If you'll remember, I predicted that his O-Zone Start % would bump up in the following games, bringing him more to a level where he'd be closer to the top 3 on the Capitals in Zone Start percentage rather than in the bottom 3 (among regular forwards, aka forwards who'd played 20 games to that point, 30 games to this point). Here is where he was at the time of that article (December 8th):
Let's take a look at where we are now (January 22nd):
So much for that.
Last time we were discussing this, George E. Ays suggested that a good way of looking at Ovechkin's Zone Finish was to keep in mind that, in general (and something Gabe has noted in the past), your Zone Start and Finish percentages will gravitate towards 50%. In other words, the higher your start percentage, the more likely it is that your finish percentage will be substantially lower, regardless of your talent level. In that same vein, the lower your percentage, the higher likelihood that your finish will reflect a positive differential. Bruce McCurdy did a great article on expected zone finishes for the various levels of zone starts, and what is pretty clear is that you shouldn't be quite as startled by Marcus Johansson's differential as the number suggests (though you should be a little put off, since he really should be finishing almost 3% higher).
In Ovechkin's case (and by McCurdy's calculations), Ovechkin should be finishing around 50.8% of the time in the offensive zone. He's not there yet, but it is worth noting that being 1.5% below where you should be is at least an improvement over being nearly 3.5% below as he was before. Even though scoring-wise he hasn't done particularly better, it does appear that he's doing a little better in terms of (to paraphrase George) moving the right way. It is worth adding that there's a pretty strong correlation between higher Zone Start% and positive Corsi, so a drop like Ovechkin's could certainly affect his offensive numbers.
I alluded to this a bit in the previous article (singling out Alexander Semin's poor differential), but across the board forwards are moving in the wrong direction beyond their expected finishes, and this can very likely be sinking Ovechkin in his own zone more frequently when his shift comes up. Take a look again at last year's numbers:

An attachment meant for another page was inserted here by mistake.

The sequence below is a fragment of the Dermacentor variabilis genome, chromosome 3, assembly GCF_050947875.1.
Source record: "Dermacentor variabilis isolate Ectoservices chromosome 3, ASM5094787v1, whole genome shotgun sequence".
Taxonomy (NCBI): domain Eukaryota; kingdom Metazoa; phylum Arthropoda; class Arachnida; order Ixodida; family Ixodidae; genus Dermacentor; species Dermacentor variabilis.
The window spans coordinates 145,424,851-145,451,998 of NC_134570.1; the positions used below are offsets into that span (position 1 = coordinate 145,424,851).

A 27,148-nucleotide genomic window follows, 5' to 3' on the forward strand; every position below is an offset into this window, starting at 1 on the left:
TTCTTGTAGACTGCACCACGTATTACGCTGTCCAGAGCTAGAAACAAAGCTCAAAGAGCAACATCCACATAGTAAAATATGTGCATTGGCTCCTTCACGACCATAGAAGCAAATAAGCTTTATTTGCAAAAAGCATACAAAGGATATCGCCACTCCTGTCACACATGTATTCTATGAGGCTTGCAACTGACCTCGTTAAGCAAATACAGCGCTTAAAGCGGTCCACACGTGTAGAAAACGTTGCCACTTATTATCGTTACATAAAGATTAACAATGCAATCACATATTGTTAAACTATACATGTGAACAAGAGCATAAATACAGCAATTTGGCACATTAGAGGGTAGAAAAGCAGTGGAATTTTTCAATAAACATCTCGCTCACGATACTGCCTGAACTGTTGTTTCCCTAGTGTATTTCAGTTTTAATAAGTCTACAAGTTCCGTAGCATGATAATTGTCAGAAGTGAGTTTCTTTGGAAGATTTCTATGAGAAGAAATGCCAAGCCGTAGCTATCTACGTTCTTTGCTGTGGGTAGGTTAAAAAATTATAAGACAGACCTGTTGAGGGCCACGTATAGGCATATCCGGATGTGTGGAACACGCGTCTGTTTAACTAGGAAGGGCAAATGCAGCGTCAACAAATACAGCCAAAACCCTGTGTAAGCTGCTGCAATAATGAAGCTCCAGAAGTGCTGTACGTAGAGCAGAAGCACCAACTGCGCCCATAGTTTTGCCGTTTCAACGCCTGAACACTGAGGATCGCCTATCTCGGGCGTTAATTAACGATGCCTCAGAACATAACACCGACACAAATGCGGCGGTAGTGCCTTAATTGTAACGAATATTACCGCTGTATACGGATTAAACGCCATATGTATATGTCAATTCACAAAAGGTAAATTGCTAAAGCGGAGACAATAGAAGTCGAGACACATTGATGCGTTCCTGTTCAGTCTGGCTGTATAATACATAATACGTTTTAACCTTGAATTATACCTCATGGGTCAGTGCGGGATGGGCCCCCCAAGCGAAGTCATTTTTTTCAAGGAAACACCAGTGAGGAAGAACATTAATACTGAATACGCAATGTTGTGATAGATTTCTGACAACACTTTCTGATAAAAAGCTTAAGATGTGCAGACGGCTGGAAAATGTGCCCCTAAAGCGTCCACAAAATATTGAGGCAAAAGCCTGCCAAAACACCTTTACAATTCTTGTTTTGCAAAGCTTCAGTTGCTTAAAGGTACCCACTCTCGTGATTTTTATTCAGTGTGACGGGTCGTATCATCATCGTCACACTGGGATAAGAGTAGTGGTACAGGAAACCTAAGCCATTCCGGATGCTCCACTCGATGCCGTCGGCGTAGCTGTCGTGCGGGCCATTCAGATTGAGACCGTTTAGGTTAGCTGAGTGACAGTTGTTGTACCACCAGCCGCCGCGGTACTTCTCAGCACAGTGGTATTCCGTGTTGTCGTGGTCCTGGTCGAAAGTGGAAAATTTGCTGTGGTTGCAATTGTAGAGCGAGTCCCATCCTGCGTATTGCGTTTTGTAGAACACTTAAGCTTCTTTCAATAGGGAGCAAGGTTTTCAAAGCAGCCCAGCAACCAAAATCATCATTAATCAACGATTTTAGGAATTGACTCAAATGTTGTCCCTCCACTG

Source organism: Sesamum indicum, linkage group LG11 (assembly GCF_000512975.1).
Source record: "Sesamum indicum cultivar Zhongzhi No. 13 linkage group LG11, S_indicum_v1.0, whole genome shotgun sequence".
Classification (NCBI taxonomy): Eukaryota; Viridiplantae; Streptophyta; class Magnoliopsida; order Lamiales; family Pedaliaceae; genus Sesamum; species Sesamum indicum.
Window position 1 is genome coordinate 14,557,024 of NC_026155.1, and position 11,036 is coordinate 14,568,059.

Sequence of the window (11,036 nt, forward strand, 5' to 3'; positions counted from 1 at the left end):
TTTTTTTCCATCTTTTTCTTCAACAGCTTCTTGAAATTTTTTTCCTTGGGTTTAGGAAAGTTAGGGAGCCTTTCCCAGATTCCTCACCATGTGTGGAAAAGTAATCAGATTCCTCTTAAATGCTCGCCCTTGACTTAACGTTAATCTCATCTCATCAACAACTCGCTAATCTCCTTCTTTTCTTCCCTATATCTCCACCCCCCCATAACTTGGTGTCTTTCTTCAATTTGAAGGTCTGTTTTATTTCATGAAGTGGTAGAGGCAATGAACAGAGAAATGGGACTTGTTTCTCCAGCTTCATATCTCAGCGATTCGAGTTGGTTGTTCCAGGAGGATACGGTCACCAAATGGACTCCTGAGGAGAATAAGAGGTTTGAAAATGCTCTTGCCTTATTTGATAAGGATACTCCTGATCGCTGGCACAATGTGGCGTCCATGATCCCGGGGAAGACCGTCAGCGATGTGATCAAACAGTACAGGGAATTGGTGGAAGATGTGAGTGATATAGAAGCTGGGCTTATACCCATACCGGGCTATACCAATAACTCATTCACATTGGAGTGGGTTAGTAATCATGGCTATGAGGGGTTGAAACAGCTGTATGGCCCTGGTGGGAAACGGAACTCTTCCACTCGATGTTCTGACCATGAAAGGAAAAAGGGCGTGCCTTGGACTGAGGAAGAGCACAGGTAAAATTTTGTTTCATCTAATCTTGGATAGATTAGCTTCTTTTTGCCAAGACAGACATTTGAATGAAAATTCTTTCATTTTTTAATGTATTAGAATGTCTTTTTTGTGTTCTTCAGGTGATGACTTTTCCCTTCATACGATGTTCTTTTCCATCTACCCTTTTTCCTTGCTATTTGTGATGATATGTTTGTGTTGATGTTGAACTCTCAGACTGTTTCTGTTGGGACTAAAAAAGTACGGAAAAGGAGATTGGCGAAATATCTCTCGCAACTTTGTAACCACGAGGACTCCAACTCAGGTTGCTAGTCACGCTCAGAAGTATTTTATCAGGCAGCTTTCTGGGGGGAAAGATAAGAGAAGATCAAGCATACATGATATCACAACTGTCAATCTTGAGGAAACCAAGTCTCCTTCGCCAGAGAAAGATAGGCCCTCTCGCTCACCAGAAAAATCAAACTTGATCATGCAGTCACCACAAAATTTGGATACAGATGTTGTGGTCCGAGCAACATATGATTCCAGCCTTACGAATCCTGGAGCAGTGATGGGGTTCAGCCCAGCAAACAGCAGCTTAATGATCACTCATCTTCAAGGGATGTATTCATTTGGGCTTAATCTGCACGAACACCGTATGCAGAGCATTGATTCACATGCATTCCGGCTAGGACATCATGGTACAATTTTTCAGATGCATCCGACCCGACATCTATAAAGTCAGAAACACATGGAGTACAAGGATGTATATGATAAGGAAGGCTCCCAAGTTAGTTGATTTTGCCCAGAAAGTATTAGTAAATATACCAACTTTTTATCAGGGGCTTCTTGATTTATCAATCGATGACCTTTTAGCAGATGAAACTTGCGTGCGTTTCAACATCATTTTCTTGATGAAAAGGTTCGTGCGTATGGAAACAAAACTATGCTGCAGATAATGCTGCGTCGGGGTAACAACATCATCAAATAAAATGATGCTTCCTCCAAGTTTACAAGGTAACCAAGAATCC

A majority of these forwards (per McCurdy's expected finishes) are doing what they're supposed to do, if not more. Your tough-minutes forwards are moving play out of their zone for high-positive differentials, and a majority of the forwards with favourable zone starts might be coming off when the faceoff's in their zone, but not extraordinarily out of line with their expected finishes. In fact, guys like Eric Fehr, Nicklas Backstrom, and Ovechkin were doing incredibly well in that regard.
This year, it seems like almost none of the forwards are doing their jobs outside of Brooks Laich, Jason Chimera, and maybe Backstrom and Ovechkin. That hasn't translated well to the offense, and I'd have a little bit of concern that you had a few guys playing over their heads last year. That being said, Ovechkin's shooting could (and by Gabe's estimation, should) stand to improve, and if Semyon Varlamov can stay healthy the goaltending might be able to steal a few games as well. This is definitely not the same team performance-wise we saw in Washington last year, but there are still a lot of weird things that might sort themselves out before the end of the season. And for what it's worth, there are worse things in the world than having a few problems and still sitting at 5th in the Eastern Conference. You could be Evgeni Nabokov.
P.S. I watched the Rangers-Capitals game earlier this week and kept track of where Ovechkin was starting and finishing his shifts at even-strength, and as if on cue he was still starting a lot of shifts (actually at a bit higher rate than above, ~60% for that game) in his own zone. His teammates benefitted by getting getting a lot of the O-Zone starts, in part because Ovechkin was moving the puck in the right direction. The talent is definitely there, but you could see that his good opportunities were lacking.